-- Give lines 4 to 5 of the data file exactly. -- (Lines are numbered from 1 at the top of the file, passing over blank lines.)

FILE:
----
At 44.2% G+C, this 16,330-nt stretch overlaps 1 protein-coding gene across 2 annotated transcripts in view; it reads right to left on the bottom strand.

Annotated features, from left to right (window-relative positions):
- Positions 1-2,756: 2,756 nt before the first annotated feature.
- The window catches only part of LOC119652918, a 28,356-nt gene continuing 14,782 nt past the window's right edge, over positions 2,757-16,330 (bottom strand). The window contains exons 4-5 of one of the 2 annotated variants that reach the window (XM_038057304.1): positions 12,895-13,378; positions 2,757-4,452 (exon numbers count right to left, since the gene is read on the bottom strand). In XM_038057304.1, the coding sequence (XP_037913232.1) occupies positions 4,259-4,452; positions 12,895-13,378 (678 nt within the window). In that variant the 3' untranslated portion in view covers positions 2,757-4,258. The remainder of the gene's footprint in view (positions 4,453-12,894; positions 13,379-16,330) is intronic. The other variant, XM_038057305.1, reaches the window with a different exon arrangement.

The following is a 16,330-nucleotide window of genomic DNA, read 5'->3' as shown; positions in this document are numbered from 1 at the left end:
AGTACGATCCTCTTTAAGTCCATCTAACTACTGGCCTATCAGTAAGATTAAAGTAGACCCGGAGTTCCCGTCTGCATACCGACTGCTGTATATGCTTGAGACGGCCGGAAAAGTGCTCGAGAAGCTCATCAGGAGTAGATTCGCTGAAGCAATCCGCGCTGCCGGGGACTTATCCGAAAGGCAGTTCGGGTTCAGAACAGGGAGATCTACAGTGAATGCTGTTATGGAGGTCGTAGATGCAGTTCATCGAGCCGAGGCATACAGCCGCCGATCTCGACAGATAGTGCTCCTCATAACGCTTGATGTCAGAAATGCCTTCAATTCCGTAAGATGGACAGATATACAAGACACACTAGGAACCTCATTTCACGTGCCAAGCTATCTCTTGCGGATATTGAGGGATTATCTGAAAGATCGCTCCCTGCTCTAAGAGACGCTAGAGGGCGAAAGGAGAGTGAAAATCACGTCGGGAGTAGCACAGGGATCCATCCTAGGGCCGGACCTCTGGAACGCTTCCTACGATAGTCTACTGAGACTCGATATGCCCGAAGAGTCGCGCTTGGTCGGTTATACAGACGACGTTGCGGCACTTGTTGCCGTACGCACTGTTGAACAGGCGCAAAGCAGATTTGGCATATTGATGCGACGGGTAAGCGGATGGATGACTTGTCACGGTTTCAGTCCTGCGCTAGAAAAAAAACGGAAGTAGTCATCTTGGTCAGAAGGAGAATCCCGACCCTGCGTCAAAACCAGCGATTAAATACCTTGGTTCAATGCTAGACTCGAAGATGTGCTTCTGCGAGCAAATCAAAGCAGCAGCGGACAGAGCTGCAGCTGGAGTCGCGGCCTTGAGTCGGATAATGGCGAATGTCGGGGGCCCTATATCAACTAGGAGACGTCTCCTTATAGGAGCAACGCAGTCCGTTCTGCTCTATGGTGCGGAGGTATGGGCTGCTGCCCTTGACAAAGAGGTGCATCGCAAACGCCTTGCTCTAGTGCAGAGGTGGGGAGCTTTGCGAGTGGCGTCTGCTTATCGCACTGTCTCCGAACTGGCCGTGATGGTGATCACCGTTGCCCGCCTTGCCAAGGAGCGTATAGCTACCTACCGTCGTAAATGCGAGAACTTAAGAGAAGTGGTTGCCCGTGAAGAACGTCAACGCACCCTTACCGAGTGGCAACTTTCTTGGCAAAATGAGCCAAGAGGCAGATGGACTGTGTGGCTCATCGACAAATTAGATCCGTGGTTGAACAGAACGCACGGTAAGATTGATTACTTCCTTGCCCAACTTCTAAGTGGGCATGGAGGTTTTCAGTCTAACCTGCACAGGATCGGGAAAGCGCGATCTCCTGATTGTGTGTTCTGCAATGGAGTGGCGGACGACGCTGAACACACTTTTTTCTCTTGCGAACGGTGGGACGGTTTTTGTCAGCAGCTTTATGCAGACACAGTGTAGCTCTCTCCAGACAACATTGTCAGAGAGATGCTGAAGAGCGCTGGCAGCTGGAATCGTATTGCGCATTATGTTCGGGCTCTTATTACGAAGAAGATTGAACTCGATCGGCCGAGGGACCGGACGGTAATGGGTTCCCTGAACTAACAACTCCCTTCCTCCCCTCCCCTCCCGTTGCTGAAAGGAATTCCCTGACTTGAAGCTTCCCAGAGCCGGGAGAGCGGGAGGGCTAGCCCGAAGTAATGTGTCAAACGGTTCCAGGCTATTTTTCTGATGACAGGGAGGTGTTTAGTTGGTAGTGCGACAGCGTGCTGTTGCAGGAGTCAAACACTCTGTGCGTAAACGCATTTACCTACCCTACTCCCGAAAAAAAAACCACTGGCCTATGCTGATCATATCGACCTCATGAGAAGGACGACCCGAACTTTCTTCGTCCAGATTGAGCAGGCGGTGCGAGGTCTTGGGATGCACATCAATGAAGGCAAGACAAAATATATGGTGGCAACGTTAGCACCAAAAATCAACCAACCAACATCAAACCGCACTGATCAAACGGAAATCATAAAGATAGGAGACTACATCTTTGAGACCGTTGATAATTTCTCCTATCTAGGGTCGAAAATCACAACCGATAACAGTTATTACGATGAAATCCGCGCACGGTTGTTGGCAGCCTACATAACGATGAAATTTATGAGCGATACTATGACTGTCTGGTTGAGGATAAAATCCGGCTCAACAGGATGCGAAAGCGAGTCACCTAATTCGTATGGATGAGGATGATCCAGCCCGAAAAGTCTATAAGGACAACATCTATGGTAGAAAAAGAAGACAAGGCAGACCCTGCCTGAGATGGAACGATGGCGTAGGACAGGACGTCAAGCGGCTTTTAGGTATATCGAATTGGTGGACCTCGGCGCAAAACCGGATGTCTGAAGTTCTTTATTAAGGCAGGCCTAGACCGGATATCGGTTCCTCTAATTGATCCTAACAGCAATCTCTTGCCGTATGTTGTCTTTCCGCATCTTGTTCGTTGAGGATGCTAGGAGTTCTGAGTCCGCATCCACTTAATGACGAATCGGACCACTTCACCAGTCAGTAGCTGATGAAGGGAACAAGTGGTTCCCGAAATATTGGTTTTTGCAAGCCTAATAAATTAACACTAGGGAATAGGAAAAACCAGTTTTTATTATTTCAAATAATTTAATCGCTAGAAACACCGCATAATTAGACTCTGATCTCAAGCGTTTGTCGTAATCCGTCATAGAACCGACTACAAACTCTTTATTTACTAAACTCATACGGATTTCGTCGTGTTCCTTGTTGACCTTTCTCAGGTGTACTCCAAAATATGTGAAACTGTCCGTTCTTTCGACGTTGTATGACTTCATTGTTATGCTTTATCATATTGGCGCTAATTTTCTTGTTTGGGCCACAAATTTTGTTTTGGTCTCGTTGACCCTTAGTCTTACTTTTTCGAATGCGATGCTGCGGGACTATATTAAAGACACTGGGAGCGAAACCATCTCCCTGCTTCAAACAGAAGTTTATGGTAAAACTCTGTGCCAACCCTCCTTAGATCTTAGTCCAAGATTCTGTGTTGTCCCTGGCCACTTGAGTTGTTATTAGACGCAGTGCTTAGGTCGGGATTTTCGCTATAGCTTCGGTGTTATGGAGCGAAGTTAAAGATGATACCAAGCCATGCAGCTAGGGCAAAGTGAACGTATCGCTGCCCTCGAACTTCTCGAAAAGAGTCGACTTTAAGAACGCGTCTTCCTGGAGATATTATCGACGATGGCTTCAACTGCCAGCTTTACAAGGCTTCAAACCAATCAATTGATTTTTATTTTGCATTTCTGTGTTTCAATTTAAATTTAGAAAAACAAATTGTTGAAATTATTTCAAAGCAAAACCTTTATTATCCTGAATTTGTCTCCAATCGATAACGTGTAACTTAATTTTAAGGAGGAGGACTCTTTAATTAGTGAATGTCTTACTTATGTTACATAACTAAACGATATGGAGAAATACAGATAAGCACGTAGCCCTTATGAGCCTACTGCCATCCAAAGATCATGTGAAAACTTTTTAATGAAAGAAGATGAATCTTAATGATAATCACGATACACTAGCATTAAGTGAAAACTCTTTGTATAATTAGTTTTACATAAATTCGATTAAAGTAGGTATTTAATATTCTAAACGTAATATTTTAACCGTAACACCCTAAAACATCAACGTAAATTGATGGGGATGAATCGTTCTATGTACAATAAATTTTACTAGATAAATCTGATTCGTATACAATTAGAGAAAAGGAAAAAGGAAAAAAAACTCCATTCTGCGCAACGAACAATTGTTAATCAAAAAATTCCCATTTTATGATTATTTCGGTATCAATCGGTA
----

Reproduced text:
- The window catches only part of LOC119652918, a 28,356-nt gene continuing 14,782 nt past the window's right edge, over positions 2,757-16,330 (bottom strand). The window contains exons 4-5 of one of the 2 annotated variants that reach the window (XM_038057304.1): positions 12,895-13,378; positions 2,757-4,452 (exon numbers count right to left, since the gene is read on the bottom strand). In XM_038057304.1, the coding sequence (XP_037913232.1) occupies positions 4,259-4,452; positions 12,895-13,378 (678 nt within the window). In that variant the 3' untranslated portion in view covers positions 2,757-4,258. The remainder of the gene's footprint in view (positions 4,453-12,894; positions 13,379-16,330) is intronic. The other variant, XM_038057305.1, reaches the window with a different exon arrangement.

The following is a 16,330-nucleotide window of genomic DNA, read 5'->3' as shown; positions in this document are numbered from 1 at the left end: